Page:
On January 9, 1912, a day that will live in infamy, Barnard’s Honor Code was ratified by a historic student vote and has since been an integral component of Barnard’s campus culture, binding students to act with honesty and integrity at all times. In the words of a board member, BC ’19, Barnard’s Honor Board serves as the Keepers of The Code: “promoting academic integrity” and educating the student body about the consequences incurred by violations of its policy by “providing resources and guidance for proper working habits and ethics.” Handling the appeals process, the Honor Board tribunal convenes a couple of times a year in order to adjudicate the most contentious of cases. Additionally, the Honor Board meets monthly in the heights of Sulz Tower, vigilantly preserving the integrity of the institution.
Barnard students pledge themselves to the Honor Code during orientation in a cult-like fashion, complete with fake candlelight and harmonious chanting. For some, the recitation is the highlight of NSOP and the closest experience to a sorority initiation in which they will ever take part. Without the Honor Board fostering trust between faculty and students, anarchy would reign supreme and rampant cheating and dishonesty would abound. Although Barnard’s Honor Board does not directly advocate on behalf of students, it serves a unique peer-based resource for students to solicit relatable perspectives and actionable advice.
Contrary to popular belief, the Honor Board is not comprised of vindictive, stodgy students who actively seek to incriminate or indict their peers; rather, its members are regular, affable Barnard students who are far from boring or dull. Sometimes the meetings even include mini-muffins! Its goal is merely to function as a resource for students by creating a healthy environment in which teachers and students alike can communicate without constant suspicion clouding interactions, allowing mutual respect to prevail. A little known fact: all students that participate in a Barnard course are subject to Barnard’s Honor Code, regardless of affiliation. Evidently, presuming that people are inherently honest individuals is far too naïve a notion, hence the Honor Board’s purpose: to enforce and facilitate adherence to the school’s honor system.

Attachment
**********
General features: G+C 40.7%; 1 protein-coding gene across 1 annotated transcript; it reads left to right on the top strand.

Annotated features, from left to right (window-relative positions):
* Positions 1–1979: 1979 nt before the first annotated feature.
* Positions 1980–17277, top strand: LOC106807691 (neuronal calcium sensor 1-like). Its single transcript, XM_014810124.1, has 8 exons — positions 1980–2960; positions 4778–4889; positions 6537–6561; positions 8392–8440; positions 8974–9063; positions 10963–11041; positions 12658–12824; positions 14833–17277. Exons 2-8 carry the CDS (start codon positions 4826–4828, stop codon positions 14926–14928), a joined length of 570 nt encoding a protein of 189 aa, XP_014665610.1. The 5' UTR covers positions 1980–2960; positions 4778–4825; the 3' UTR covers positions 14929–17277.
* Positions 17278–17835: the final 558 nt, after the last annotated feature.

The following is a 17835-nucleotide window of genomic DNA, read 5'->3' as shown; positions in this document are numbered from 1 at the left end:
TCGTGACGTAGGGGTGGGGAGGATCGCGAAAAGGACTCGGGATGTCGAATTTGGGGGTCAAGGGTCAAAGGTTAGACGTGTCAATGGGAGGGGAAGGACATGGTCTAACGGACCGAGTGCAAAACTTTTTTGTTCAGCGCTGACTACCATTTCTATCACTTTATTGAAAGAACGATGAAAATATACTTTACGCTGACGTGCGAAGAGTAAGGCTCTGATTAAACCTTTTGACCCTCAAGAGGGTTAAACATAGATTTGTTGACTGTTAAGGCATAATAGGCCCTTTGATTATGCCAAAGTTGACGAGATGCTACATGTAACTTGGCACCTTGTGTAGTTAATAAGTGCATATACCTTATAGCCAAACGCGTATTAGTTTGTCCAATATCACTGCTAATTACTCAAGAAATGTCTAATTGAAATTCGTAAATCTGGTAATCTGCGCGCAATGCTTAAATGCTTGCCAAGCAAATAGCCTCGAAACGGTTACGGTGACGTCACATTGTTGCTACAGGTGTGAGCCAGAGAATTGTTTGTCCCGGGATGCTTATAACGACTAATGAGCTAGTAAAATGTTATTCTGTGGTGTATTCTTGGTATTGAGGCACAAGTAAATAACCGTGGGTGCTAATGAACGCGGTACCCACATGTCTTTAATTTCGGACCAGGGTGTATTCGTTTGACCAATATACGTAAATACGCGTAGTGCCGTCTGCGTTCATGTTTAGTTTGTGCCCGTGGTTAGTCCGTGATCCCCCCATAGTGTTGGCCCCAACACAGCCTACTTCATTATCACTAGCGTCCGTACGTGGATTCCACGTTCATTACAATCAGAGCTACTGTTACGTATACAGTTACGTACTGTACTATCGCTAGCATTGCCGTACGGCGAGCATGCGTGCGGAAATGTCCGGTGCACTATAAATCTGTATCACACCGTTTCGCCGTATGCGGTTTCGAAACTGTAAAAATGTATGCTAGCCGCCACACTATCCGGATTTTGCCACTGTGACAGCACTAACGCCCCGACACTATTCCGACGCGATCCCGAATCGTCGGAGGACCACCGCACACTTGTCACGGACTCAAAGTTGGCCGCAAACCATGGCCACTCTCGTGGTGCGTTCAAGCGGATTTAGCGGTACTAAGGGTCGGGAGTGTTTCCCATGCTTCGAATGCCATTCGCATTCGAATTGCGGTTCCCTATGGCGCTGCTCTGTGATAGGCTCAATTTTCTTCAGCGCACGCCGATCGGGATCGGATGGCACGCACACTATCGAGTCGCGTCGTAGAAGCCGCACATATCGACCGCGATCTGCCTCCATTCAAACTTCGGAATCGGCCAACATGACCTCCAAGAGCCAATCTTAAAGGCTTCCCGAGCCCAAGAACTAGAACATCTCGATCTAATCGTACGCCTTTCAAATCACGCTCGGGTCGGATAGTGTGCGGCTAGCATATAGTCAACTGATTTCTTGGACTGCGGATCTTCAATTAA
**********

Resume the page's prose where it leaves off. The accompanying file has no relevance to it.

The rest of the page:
— Hadassah Solomson
Perhaps you spotted them while making your way to the Hungarian Pastry Shop or maybe you gave them confused side-eye while drunkenly stumbling back from 1020 after a long night of avoiding creepy regulars.
You might not have noticed the gargoyles that adorn 527 Cathedral Parkway at all, but if you look up while traversing West 110th Street, they’re there. What gives? In 1909, architects Waid and Willauer decided to design a more “homelike” apartment building. This building, which would become the Britannia, would have nine floors instead of the other twelve-floor buildings on the street. Although a shorter building would bring in less revenue, they figured the architectural effect would be worth it. The Britannia would stand out as more homey than the other apartment buildings on the block.